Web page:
Since last October I’ve photographed almost exclusively in black and white. So what’s got me keenly embracing colour photography again?
The black and white phase began with the coinciding of two events – the autumn season and the arrival of a Ricoh GRD III.
I only ever intended to shoot b/w with the Ricoh, and the further acquisitions of a Ricoh GX100 and Pentax Q (let’s call this trio the Ricoh Pentax 3 (RP3)) further embedded this.
Especially as the Q has an excellent on board bold monochrome mode that I can tweak to give me the kind of moody b/w shots I like straight out of camera with no post processing.
Black and white has also been a natural choice for me over these last nine months or so as I’ve continued to strip down and simplify from the excesses of my camera collecting days of two or three years ago.
I find b/w images more direct – the absence of colour means one less layer of complication.
Light and shadow and shapes and textures come even more to the foreground. The raw essence of photography.
Plus with the Pentax Q I’ve been using the images straight from the camera, and even with the two Ricohs and my Xperia phone, I use the same simple Snapseed preset to increase the contrast and mood.
Again, a very straightforward, no frills approach.
Shooting colour previously with a Sony NEX I’d tried dozens, perhaps hundreds, of LightRoom presets.
Many I liked for five minutes, then found another I liked more and wondered whether to go back to the previous images and re-process with the new preset.
I quickly got into a complex web of choices and layers and ever more minuscule adjustments that took the joy of photography away – especially when with film I’d never post processed any photos, just taken them as they were from the lab scans.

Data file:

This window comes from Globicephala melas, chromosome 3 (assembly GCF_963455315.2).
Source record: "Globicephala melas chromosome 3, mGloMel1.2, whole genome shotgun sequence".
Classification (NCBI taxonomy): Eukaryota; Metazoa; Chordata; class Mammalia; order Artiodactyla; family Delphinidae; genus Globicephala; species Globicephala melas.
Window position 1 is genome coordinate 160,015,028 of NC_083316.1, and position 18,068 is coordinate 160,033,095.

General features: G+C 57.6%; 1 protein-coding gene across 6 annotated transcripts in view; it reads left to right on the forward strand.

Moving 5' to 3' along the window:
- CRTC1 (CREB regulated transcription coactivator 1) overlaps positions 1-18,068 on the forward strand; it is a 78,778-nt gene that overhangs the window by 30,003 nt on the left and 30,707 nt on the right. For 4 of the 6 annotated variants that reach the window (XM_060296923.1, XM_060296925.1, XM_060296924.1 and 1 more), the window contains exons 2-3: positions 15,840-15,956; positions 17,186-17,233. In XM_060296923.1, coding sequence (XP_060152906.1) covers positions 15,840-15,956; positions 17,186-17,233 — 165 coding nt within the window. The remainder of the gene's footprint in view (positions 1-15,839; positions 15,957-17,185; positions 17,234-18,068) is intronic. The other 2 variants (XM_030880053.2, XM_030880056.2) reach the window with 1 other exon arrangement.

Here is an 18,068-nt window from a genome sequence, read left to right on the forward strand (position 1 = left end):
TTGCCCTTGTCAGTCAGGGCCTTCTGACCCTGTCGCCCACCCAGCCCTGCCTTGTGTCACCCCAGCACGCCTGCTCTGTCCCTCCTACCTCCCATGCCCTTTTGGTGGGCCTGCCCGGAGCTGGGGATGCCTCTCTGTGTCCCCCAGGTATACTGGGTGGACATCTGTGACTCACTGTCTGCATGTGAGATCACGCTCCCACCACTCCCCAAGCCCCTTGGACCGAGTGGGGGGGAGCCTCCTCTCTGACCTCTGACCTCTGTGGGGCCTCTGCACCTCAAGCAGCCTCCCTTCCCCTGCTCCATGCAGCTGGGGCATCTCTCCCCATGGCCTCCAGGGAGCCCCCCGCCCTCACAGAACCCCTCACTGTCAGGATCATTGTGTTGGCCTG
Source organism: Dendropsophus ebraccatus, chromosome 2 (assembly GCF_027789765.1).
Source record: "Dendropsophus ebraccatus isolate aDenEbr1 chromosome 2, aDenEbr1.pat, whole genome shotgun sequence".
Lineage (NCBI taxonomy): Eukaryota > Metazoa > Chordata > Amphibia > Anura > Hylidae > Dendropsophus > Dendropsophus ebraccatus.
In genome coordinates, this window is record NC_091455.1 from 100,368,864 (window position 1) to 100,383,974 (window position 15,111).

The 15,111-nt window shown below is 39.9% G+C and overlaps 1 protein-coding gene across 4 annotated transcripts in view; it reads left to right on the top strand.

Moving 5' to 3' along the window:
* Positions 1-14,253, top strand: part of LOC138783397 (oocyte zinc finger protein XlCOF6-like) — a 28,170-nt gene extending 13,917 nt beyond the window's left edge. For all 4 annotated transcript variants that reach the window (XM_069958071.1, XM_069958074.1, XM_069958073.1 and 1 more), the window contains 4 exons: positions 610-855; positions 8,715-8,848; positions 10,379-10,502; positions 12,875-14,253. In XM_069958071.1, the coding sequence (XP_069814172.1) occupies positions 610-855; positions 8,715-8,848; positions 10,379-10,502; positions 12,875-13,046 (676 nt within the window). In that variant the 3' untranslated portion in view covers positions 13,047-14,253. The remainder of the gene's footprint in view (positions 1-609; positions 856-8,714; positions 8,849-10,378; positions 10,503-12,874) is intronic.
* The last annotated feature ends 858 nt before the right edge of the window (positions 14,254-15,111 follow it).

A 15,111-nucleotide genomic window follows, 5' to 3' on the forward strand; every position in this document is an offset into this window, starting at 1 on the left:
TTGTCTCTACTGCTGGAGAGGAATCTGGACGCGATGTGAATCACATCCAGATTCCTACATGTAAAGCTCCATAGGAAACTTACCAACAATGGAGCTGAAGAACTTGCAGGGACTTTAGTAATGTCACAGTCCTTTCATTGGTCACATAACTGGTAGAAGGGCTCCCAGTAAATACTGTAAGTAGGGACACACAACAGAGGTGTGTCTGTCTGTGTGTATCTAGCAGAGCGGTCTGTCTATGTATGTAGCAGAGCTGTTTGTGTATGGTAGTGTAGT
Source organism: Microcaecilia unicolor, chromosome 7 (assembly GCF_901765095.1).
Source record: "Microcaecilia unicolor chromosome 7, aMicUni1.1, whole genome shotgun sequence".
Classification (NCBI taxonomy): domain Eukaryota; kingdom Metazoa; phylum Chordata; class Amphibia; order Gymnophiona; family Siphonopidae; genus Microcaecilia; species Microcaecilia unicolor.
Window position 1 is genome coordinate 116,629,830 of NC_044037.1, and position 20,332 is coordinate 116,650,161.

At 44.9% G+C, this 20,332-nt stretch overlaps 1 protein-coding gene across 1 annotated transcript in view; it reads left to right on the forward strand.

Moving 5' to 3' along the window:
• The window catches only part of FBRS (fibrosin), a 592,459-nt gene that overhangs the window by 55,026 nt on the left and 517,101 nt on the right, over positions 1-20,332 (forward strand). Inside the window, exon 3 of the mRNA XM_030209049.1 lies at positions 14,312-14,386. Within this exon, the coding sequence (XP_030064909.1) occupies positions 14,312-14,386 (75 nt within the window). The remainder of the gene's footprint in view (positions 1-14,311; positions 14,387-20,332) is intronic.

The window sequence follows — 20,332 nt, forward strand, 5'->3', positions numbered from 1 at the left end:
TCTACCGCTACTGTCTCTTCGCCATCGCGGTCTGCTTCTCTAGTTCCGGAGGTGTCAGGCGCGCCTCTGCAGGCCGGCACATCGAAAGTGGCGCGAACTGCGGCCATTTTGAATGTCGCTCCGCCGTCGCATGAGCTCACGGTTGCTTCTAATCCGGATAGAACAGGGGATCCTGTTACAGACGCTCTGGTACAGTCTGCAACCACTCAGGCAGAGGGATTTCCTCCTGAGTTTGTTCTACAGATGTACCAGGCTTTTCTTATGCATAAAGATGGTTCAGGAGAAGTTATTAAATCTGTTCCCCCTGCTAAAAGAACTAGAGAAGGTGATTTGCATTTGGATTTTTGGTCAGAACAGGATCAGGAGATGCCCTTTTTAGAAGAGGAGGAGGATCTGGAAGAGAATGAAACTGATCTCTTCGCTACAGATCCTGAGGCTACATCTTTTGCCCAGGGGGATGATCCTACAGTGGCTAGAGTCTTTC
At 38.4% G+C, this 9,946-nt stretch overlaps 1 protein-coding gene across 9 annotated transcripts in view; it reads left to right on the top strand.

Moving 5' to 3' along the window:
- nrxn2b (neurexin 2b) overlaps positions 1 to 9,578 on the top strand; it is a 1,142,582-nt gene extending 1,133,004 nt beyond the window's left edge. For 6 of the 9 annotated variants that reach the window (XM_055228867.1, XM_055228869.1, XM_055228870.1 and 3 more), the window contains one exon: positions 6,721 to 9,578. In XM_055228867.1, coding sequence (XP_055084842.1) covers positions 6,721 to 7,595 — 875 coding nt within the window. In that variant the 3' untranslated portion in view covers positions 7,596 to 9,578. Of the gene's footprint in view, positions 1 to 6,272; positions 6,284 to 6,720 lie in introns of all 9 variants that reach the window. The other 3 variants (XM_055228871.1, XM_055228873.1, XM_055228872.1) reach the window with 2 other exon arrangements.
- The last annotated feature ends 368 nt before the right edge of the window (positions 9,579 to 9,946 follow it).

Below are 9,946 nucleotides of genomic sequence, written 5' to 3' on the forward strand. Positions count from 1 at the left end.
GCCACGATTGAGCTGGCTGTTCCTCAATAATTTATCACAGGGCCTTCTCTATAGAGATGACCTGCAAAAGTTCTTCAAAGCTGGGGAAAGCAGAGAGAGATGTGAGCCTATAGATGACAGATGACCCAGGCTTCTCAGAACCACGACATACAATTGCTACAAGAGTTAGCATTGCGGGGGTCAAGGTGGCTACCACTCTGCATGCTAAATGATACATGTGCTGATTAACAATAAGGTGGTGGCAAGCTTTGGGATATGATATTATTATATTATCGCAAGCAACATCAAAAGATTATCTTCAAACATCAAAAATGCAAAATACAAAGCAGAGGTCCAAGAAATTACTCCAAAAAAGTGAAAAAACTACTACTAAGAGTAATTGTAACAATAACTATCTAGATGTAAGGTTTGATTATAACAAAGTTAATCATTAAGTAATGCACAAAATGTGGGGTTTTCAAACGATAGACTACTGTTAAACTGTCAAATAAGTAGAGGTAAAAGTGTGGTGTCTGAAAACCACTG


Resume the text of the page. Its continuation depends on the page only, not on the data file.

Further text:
I wanted a digital colour approach that was just as direct, consistent, and rewarding as my old film workflow.
Fortunately I found it in the spring of last year with a Pentax K10D DSLR, which combined with the Pentax K and M42 lenses I already had, gave me colours I loved directly from the LightRoom RAW to JPEG exports.
The b/w and RP3 season arrived though, and despite the K10D remaining a game changing digital camera for me (and the one which pretty much put the nail in the coffin of my film photography), the size and handling and interface and performance of the RP3 made me question whether I would ever go back to the bulk and weight and complexity of a DSLR.
So if I was to shoot colour again, it needed to be with one or more of team RP3.
Another happy coincidence was changing my phone from an iPhone to a Sony Xperia. Because my previous processing tool Hipstamatic is iOS only, I had to look for other options for the Android phone.
Setting up presets with Snapseed is super easy. And somehow because the whole app is simple and visual and tactile and phone based, I feel freed from the ridiculous over complexity of LightRoom (which I ditched for other reasons anyway).
Part of this release is from feeling tied to seeking out specific film emulation presets, which aim to make digital images look like they were made with particular film emulsions.
With Snapseed, I didn’t care what had come before with LightRoom. I just wanted a way of taking the already reasonable colours from the RP3 as a starting point and making them a little warmer, a little more nostalgic and a little more memorable.
So I’ve set up a “warm colour” preset in Snapseed I’ve started to use to make colour photographs again.
Now, rather than take a colour image and then face the daunting interface and thousand and one preset options of LightRoom, I already know what the final image is going to look like, from having that single simple Snapseed preset I’m familiar with.
Shooting now, with those processing decisions already made, I can contemplate the colours before me more freely again, without the kind of pre-emptive decision-heavy baggage the LightRoom workflow was giving me.
In time, I’d like to use the Pentax Q’s on board settings to create and store a similar “warm colour” look in camera, as I’ve done with the Bold Monochrome settings.
Which I feel is entirely possible – the depth of controls within the camera is mind blowing. With this in place, the Q – for b/w and colour – is comfortably the only camera I need.
What are your thoughts about shooting colour? Do you go for a consistent look across all photographs, or does it vary?
Please let us know in the comments below (and remember to tick the “Notify me of new comments via email” box to follow the conversation).
Thanks for looking. Please share this post with others you feel will enjoy it too. If you’re interested, this is what my photography life looks like right now.